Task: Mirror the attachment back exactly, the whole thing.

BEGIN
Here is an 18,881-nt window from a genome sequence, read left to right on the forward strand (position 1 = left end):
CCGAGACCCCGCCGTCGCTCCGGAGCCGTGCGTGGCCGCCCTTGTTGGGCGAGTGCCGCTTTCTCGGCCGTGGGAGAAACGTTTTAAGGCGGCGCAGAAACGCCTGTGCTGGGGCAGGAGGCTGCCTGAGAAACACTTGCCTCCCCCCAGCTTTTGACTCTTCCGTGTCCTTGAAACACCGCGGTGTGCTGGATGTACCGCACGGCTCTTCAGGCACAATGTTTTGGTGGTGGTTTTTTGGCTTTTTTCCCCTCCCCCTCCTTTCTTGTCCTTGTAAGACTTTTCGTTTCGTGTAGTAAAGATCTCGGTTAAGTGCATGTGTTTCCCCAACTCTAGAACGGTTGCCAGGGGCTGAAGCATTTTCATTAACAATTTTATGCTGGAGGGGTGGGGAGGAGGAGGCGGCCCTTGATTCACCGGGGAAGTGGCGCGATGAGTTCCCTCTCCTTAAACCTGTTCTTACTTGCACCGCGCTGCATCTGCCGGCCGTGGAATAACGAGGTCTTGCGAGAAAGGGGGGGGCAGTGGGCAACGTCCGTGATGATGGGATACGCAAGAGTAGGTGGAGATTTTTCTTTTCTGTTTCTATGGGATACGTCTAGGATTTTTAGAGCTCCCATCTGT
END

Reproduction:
Here is an 18,881-nt window from a genome sequence, read left to right on the forward strand (position 1 = left end):
CCGAGACCCCGCCGTCGCTCCGGAGCCGTGCGTGGCCGCCCTTGTTGGGCGAGTGCCGCTTTCTCGGCCGTGGGAGAAACGTTTTAAGGCGGCGCAGAAACGCCTGTGCTGGGGCAGGAGGCTGCCTGAGAAACACTTGCCTCCCCCCAGCTTTTGACTCTTCCGTGTCCTTGAAACACCGCGGTGTGCTGGATGTACCGCACGGCTCTTCAGGCACAATGTTTTGGTGGTGGTTTTTTGGCTTTTTTCCCCTCCCCCTCCTTTCTTGTCCTTGTAAGACTTTTCGTTTCGTGTAGTAAAGATCTCGGTTAAGTGCATGTGTTTCCCCAACTCTAGAACGGTTGCCAGGGGCTGAAGCATTTTCATTAACAATTTTATGCTGGAGGGGTGGGGAGGAGGAGGCGGCCCTTGATTCACCGGGGAAGTGGCGCGATGAGTTCCCTCTCCTTAAACCTGTTCTTACTTGCACCGCGCTGCATCTGCCGGCCGTGGAATAACGAGGTCTTGCGAGAAAGGGGGGGGCAGTGGGCAACGTCCGTGATGATGGGATACGCAAGAGTAGGTGGAGATTTTTCTTTTCTGTTTCTATGGGATACGTCTAGGATTTTTAGAGCTCCCATCTGT